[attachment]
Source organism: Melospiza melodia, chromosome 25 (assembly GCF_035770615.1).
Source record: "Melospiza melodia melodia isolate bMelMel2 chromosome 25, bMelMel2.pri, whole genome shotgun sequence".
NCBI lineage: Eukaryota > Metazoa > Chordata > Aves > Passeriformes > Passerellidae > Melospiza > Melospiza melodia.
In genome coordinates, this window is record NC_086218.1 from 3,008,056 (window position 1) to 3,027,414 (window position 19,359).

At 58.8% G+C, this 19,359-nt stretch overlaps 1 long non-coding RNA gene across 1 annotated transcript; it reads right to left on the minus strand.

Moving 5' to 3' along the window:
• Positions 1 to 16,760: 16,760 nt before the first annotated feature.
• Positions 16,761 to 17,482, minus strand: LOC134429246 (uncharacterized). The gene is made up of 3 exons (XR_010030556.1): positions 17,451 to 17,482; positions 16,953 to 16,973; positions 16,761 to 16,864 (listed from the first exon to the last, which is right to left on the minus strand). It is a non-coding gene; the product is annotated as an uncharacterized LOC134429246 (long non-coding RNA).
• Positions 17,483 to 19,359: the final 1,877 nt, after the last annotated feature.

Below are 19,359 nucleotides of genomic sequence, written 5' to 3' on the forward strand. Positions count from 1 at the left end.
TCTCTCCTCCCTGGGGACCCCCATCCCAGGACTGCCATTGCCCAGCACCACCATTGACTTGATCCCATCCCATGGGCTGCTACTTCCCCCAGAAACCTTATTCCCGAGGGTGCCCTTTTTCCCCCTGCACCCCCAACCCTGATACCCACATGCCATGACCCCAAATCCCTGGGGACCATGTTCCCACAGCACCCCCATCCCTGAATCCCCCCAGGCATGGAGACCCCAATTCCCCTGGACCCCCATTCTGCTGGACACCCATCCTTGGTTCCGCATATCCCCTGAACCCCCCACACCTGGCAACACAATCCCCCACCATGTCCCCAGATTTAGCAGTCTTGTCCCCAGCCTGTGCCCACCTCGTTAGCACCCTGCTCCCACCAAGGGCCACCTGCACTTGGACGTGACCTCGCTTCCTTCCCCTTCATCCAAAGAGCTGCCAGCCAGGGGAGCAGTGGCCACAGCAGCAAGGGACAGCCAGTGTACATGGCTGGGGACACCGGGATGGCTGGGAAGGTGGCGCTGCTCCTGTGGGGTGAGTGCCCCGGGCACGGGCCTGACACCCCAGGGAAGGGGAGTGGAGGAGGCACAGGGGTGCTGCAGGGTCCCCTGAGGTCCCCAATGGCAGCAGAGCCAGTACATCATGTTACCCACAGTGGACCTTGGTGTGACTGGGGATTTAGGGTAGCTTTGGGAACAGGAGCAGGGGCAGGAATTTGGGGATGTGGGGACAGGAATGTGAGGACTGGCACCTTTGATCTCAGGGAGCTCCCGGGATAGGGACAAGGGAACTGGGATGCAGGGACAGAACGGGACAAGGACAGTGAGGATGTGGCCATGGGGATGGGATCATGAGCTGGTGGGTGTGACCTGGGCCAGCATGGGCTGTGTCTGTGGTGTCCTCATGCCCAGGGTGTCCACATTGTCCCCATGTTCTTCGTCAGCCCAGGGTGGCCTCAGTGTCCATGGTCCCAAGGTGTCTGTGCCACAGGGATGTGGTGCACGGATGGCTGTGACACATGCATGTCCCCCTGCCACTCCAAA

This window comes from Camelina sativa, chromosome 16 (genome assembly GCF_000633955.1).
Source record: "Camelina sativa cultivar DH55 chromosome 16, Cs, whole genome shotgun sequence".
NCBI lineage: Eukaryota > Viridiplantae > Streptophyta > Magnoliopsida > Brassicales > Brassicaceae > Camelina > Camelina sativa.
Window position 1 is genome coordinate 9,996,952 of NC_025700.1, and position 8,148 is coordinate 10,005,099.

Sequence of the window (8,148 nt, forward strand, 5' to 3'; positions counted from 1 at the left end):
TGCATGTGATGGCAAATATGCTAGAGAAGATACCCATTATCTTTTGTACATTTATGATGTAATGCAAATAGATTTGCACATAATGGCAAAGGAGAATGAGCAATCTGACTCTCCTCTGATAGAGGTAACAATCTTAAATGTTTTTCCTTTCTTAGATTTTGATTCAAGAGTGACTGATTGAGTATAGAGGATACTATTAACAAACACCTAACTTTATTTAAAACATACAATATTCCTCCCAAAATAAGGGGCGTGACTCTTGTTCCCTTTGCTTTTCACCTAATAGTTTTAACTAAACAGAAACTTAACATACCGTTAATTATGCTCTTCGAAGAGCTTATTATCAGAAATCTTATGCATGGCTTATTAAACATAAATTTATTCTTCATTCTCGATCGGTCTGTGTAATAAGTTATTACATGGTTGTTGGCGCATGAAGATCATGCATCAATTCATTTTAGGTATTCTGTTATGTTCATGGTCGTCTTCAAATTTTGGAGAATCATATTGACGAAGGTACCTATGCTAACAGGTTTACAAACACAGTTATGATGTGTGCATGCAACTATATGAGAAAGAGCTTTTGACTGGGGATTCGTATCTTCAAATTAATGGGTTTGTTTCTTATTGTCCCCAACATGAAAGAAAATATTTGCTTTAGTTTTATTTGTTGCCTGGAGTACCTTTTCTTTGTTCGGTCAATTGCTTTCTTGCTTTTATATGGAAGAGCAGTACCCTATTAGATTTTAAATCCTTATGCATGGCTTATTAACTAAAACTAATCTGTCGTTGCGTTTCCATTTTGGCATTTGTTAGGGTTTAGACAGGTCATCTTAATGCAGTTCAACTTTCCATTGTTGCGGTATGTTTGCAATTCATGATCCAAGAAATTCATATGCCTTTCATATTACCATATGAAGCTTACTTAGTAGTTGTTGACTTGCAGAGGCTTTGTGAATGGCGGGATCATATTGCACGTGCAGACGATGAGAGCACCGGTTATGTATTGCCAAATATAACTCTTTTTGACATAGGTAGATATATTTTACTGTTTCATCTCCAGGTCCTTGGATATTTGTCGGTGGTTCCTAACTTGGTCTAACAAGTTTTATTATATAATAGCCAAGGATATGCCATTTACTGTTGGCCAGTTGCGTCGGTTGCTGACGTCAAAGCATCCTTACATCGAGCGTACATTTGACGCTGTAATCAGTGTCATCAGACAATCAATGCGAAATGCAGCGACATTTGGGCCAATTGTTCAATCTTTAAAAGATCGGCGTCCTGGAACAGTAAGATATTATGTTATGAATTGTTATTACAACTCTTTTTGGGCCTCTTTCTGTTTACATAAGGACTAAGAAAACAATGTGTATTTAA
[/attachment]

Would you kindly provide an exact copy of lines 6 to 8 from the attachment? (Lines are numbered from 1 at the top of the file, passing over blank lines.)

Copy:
Moving 5' to 3' along the window:
• Positions 1 to 16,760: 16,760 nt before the first annotated feature.
• Positions 16,761 to 17,482, minus strand: LOC134429246 (uncharacterized). The gene is made up of 3 exons (XR_010030556.1): positions 17,451 to 17,482; positions 16,953 to 16,973; positions 16,761 to 16,864 (listed from the first exon to the last, which is right to left on the minus strand). It is a non-coding gene; the product is annotated as an uncharacterized LOC134429246 (long non-coding RNA).